Last weekend while grocery shopping, Wheat and I stumbled upon key limes in the grocery store. This is really unusual, especially in south Georgia, and I couldn’t resist. And Wheat couldn’t resist the promise of key lime pie later in the week. Thus, two bags of key limes came home with us.
Key limes are the most magical little citrus there ever was. They are completely different from regular Persian limes you will find at a bar (or ya know, in the grocery store – whichever you happen to frequent the most), and it just won’t be “key lime pie” if you aren’t using key limes. But if you’re lucky, or if you live down in south Florida, or have a friend visiting Key West, and you run across key limes, use this recipe and make key lime pie. A family friend of ours actually has managed to keep a key lime tree alive in Blountstown, Florida… so I saved two limes to attempt to plant them. We’ll see what happens. If you’re truly desperate for a pie, you can use this recipe with regular ole lime juice… or even lemon juice. Just make sure it’s fresh.
They are a royal pain in the arse to juice, seeing as how they are so tiny… but it’s worth every bit of effort.
What you need:
for the crust:
you can either use a store bought graham cracker crust like I usually do… or make your own using:
– 16 graham crackers, crushed
– 3 T sugar
– 1 cub (1/4 lb) margarine or butter
for the filling:
– 1/2 cup freshly squeezed key lime juice (approximately 12 key limes)
– one 14 ounce can of sweetened condensed milk
– 4 large or extra large egg yolks
for the garnish:
– 1/2 cup heavy whipping cream
– 2 teaspoons sugar
– 1/4 teaspoon vanilla
What to do:
for the crust
If you’re using a store bought crust, skip this step.
For the crust, mix the ingredients, press them into a 9″ pie plate, and bake at 350 degrees for 10 to 12 minutes until lightly browned. Allow to cool completely.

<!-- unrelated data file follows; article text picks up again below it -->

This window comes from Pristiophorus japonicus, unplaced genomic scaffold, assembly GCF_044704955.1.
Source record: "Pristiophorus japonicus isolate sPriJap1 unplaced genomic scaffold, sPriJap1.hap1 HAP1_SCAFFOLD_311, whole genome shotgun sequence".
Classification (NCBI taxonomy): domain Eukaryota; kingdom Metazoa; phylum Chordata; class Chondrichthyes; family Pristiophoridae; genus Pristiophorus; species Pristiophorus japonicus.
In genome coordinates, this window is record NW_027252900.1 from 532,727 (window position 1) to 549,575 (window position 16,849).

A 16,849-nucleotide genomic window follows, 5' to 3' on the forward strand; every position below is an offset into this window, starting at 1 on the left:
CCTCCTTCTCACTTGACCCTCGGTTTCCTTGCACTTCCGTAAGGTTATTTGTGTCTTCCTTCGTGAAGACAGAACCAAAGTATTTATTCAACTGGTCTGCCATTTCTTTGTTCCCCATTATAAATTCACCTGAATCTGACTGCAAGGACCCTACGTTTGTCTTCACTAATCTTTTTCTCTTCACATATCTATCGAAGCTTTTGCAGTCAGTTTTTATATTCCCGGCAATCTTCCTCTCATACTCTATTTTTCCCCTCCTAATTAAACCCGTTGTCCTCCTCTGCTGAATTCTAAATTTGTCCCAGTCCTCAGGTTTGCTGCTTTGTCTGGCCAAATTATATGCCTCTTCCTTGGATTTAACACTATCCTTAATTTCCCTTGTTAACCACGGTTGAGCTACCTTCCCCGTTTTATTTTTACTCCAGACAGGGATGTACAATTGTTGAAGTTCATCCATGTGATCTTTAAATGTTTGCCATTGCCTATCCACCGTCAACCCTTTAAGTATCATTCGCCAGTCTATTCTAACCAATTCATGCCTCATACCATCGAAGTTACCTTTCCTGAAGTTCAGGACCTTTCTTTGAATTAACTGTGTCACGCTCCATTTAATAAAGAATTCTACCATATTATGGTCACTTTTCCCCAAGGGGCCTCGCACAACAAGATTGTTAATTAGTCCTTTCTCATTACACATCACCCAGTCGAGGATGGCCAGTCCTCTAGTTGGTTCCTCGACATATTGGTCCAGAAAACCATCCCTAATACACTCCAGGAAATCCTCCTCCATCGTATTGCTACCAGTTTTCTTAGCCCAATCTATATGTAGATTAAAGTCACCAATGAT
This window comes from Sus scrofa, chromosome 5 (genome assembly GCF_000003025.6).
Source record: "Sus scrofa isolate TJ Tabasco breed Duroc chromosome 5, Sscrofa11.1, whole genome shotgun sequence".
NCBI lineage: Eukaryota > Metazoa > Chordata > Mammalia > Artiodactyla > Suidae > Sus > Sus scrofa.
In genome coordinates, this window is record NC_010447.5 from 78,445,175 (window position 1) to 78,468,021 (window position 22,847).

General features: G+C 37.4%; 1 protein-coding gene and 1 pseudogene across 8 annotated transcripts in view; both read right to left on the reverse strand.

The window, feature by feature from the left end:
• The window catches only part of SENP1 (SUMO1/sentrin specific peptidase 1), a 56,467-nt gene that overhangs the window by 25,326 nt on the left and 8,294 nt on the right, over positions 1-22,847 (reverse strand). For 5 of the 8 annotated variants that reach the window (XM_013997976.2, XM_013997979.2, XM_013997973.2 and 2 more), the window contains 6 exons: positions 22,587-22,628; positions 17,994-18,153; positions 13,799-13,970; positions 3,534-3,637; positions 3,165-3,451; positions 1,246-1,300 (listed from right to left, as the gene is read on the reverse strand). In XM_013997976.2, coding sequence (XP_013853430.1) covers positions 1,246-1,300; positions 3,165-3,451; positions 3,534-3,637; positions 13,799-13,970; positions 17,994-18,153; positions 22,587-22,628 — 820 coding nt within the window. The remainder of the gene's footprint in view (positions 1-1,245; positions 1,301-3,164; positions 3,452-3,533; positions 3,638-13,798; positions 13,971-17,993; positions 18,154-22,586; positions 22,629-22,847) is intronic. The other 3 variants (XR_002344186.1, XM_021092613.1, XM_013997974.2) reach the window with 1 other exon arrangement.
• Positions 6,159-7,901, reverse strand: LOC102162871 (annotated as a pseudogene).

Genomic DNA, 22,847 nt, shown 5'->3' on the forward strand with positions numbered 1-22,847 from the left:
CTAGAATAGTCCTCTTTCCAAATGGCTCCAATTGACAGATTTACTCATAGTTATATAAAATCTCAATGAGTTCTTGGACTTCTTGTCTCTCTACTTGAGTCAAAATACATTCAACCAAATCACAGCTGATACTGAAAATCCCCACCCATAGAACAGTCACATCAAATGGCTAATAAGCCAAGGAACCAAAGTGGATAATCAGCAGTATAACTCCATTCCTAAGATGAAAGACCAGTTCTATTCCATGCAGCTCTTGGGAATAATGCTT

for the filling
Using an electric mixer, beat the yolks until light yellow and thick, but don’t overmix. Turn the mixer off and add the milk. Turn mixer back up to low and add half the juice. Once the juice is incorporated, mix in the rest of the juice. Continue to mix until just blended, for a few more seconds. Pour the mixture into the pie shell and bake at 350 degrees for 12 minutes to set the yolks.
If you like whipped cream (who doesn’t?), put cream, sugar, and vanilla in a mixing bowl and whip on high until the cream forms soft peaks. I like to serve the whipped cream in a bowl separately, so everyone can serve themselves (aka get as much whipped cream as they want).
That’s it! It’s an easy pie, once you acquire the elusive key limes and juice them. A lot of recipes call for lime zest, and if you like zest, by all means use it! Just add about two teaspoons of it to the filling mix at the end along with the last bit of juice. I like my pie to have a super creamy texture, so I leave it out. I also like to garnish my pie with thinly sliced key limes, if I have a couple extra.
Tip: when I do find key limes, I juice them all and after making one pie, I freeze the extra juice to make pies with later on. I freeze my citrus juice in mason jars. Just don’t screw the lid all the way down until the juice is mostly frozen to keep from having expansion problems (aka a sticky and sad frozen explosion).
And with that, we are off to the St. Joe Beach for the weekend… and we’re taking our leftover key lime pie with us! :) Happy Friday, y’all!